Welcome to Coexisting! Audio stories of those currently sheltering at home due to Coronavirus all over the world. Part information, part human story archive but mainly trying to get an uplifting bent on this insane situation we find ourselves in.We have people from from China, Hong Kong, Japan, Canada, United States Australia, UK, Portugal, Iceland, France, Italy and Taiwan so far and the list keeps growing.
 
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show series
 
“Imagine you live in a freewheeling city like New York or London – one of the world’s leading financial, educational, and cultural centres. Then imagine that one of the world’s most infamous authoritarian regimes makes direct control over your city, introducing secret police, warrant less surveillance and searches, massive repression and the arrest…
 
Virgin Hyperloop is the first company to conduct a test of its new hyperloop technology with human passengers. Sara Luchian was one of the two passengers on the first test ride earlier this month. And, the surging coronavirus pandemic has complicated the annual college student exodus for Thanksgiving. At The State University of New York system, kno…
 
Zoom has been the clear favorite to connect people during the pandemic. Hearing health advocates, however, say it hasn't connected everyone. One advocate explains her efforts to get Zoom's closed captioning out from behind a paywall. Also, the incoming Biden administration has signaled that it is willing to consider some form of student loan debt f…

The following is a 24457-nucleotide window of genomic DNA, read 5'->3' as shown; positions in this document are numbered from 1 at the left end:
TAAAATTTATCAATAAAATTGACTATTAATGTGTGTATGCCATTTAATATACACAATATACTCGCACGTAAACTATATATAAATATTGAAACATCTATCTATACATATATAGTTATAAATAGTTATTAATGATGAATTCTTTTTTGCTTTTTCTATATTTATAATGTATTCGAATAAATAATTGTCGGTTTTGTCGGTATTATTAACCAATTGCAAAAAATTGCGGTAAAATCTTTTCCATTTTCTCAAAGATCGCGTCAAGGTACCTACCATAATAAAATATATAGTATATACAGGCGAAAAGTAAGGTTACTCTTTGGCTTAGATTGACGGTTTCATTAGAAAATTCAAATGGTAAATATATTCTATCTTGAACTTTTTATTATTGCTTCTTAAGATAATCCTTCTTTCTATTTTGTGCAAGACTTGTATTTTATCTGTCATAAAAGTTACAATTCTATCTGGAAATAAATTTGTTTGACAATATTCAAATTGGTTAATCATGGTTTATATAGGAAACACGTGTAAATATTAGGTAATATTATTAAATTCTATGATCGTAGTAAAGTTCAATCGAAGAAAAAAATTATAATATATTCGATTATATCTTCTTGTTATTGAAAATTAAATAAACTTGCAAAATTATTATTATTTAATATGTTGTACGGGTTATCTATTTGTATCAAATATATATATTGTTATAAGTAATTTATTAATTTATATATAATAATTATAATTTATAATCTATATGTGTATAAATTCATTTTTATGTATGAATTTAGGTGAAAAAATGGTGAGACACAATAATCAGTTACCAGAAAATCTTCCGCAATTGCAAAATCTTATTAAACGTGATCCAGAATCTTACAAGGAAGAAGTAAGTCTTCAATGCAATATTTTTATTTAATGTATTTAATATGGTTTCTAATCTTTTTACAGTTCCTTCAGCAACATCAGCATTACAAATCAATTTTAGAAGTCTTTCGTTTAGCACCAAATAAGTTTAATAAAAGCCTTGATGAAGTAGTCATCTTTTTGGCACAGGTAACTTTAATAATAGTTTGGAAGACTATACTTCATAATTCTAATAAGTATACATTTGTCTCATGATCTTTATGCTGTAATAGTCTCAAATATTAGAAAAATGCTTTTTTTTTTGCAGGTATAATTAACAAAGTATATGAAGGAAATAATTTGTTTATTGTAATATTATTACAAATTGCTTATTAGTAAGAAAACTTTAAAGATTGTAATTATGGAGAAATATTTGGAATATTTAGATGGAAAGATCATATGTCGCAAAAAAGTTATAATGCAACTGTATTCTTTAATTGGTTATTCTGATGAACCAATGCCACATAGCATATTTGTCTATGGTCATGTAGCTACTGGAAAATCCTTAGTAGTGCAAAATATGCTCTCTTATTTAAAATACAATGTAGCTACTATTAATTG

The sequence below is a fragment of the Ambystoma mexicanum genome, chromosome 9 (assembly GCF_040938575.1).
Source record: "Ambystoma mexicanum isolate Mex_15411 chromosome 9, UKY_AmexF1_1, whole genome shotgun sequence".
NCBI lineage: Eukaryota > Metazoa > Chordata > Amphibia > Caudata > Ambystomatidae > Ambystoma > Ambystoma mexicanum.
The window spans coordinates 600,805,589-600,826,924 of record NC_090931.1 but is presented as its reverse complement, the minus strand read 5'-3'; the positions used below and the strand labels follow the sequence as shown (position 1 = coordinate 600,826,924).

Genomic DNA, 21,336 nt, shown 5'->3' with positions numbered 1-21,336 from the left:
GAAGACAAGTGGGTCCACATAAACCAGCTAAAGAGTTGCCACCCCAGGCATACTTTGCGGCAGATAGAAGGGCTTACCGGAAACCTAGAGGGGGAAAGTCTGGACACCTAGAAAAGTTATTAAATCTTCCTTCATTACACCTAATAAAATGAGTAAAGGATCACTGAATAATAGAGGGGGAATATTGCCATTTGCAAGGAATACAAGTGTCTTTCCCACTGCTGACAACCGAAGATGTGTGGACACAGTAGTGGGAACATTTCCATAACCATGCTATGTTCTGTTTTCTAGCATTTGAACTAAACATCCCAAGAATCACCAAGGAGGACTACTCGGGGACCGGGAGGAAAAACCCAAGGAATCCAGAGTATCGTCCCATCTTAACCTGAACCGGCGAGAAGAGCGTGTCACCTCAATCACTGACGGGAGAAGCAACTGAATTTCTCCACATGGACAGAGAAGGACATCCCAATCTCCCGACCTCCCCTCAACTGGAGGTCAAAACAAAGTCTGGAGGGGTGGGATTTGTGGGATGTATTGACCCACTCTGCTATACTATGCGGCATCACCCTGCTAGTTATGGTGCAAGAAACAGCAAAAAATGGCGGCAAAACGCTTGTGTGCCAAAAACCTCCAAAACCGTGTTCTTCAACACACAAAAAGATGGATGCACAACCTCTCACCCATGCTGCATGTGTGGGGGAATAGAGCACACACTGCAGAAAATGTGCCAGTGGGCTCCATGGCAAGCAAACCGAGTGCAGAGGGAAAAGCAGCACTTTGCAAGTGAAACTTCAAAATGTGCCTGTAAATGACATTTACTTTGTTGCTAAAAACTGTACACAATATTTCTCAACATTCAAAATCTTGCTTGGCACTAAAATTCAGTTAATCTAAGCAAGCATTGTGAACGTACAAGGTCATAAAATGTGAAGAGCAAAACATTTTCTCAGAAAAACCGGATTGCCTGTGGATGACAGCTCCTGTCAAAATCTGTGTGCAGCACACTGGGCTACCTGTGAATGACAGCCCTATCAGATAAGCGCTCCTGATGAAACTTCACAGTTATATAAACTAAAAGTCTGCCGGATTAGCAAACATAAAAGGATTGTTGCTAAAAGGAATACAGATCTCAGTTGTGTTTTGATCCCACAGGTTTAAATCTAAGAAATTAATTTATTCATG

Boris Johnson is facing a growing rebellion over plans to introduce a tougher tier system after lockdown ends in England, and Rishi Sunak isn't denying reports he could freeze pay for millions of public sector workers. Liberal Democrat Treasury spokesperson Christine Jardine tells Bloomberg Westminster's Roger Hearing and Sebastian Salek that takin…
 
The fallout from the explosive Brereton report into alleged war crimes by Australian special forces in Afghanistan continues; The deadly conflict in Ethiopia's Tigray region continues to spiral, sparking concerns for the wider region; Professor Megan Davis talks about the winding road to reconciliation in the 20 years since the Bridge Walk.…
 
Dawn Carpenter is the creator and host of What Does It Profit? - a podcast that explores how we can reconcile capitalism’s demand for profit with the long term well-being of people and the planet, She is a former investment banker who had a mid-career pivot to studying applied ethics, the nature work, and the responsibilities of wealth. Dawn and Je…